Date of Award


Degree Name

Doctor of Philosophy


Agricultural Sciences

First Advisor

AbuGhazaleh, Amer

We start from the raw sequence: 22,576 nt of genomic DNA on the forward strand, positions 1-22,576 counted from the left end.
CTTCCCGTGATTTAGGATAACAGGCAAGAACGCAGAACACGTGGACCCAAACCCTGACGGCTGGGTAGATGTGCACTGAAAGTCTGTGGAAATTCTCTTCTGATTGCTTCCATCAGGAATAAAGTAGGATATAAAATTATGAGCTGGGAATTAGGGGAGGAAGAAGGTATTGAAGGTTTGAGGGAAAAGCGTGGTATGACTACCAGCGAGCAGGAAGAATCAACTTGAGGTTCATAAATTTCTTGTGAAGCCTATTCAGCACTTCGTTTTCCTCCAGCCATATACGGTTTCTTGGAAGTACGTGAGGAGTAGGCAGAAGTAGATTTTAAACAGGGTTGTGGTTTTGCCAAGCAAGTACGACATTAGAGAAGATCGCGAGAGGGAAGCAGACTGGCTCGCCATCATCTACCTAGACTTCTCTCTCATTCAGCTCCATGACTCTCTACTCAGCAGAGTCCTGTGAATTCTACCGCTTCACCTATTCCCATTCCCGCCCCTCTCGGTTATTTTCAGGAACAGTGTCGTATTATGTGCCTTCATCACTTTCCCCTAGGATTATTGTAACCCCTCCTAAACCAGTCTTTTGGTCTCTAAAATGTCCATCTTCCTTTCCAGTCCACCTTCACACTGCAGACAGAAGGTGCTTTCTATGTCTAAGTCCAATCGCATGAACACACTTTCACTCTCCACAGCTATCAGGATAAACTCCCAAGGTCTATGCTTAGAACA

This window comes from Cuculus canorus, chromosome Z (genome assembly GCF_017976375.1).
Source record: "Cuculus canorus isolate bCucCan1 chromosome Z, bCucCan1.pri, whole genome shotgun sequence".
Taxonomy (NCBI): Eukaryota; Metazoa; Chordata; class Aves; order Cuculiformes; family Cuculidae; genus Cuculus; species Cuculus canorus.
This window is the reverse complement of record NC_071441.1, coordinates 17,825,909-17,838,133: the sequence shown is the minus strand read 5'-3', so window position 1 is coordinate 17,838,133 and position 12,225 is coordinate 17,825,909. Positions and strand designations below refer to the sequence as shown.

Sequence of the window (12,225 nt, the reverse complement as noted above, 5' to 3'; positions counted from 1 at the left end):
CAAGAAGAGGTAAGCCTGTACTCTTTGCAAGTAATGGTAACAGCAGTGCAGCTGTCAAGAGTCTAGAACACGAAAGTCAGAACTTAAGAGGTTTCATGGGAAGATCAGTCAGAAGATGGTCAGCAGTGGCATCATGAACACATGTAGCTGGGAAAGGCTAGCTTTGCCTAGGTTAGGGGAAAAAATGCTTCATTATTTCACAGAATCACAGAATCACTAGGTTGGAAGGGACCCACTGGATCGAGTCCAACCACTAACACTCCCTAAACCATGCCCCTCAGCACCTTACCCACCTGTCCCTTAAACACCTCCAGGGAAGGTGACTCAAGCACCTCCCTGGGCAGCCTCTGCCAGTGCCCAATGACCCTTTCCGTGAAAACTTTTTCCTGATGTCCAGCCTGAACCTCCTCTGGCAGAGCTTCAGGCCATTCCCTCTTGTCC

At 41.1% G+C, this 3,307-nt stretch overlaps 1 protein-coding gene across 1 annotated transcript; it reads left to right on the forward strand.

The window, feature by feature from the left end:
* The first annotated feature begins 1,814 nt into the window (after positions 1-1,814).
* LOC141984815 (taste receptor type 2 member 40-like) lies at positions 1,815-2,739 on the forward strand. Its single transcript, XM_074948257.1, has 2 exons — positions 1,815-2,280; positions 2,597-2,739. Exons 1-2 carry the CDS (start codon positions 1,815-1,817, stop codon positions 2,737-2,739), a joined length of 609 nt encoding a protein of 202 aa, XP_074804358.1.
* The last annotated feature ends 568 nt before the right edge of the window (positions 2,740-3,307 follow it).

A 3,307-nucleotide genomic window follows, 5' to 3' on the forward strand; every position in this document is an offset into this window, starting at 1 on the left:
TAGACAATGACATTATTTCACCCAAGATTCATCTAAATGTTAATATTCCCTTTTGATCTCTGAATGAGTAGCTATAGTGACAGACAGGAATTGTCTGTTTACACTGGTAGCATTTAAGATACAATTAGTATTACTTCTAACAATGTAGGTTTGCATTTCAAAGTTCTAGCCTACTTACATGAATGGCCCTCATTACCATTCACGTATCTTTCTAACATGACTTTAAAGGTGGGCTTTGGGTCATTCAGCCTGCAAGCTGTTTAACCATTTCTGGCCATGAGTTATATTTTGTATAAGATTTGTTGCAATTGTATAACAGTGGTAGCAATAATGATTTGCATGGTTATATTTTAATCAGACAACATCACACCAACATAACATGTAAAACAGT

Understanding the composition of camel milk coupled with studying the effects of thermal and non-thermal treatments on its components and bacterial inactivation were the general objectives of this dissertation. In the first study (Chapter 2), the gross composition of camel milk including milk protein, fat, casein, total solids, lactose, ash, and mineral content were analyzed. In addition, fatty acid profile, amino acid profile, protein fractions, and volatile compounds were evaluated as well. Our results revealed that camel milk has its unique nutrients profile. These findings make it easier for the researchers and consumers to understand some of the nutritional attributes of camel milk.The impact of non-thermal ultrasound treatment (900 W, 20 kHz, 100% power level) on some milk-borne microorganisms and the components of camel milk was studied in Chapter3. We reported that continuous ultrasound processing was efficient in inactivating Escherichia coli (E.coli) O157: H7 and Salmonella Typhimurium (S. Typhimurium) in camel milk without detrimental effects on milk fatty acids profile, lipid peroxides, and protein fractions except for some changes in milk volatile compounds (VC). In Chapter 4, another non-thermal technique, ultraviolet-C (UV-C) light, was applied to camel milk to study the effects of different UV-C light doses on the viability of E. coli O157:H7 and S. Typhimurium and the chemical changes to milk components. The main findings of this study were: (i) UV-C treatment at a dose of 12.45 mJ/cm2 resulted in only 3.9-log10 for both bacterial strains which did not meet the Food and Drug Administration (FDA) requirements for the 5-log pathogen reduction; (ii) the UV-C treatment at the above dose, had limited effects on camel milk components. Thermal pasteurization of milk was first introduced to prevent milk-borne infectious diseases, however, its effects on camel milk components and quality are still unknown. Therefore, in Chapter 5, we investigated the efficacy of three previously reported thermal methods: PAST-1 (65ºC/30 min), PAST-2 (72ºC/5 min), and PAST-3 (80ºC/5 min) on bacterial inactivation and some camel milk components such as the fatty acid profile, lipid peroxidation, VC, and milk protein fractions. Complete elimination (6 log10 CFU/ml reduction) of E. coli O157: H7 was achieved using all pasteurization methods, however, only 3.4 log10 CFU/ml reduction of the total viable counts was reported using PAST-1 and PAST-3 methods. We also reported that the PAST-1 and PAST-3 methods did not affect the chemical composition of camel milk. In conclusion, we assessed the main components of camel milk along with the amino fatty acid profile, acid profile, volatile compounds, and protein fractions. Thermal methods were more effective than the non-thermal methods in terms of microbial inactivation and most camel milk components were not significantly influenced by thermal and non-thermal methods.




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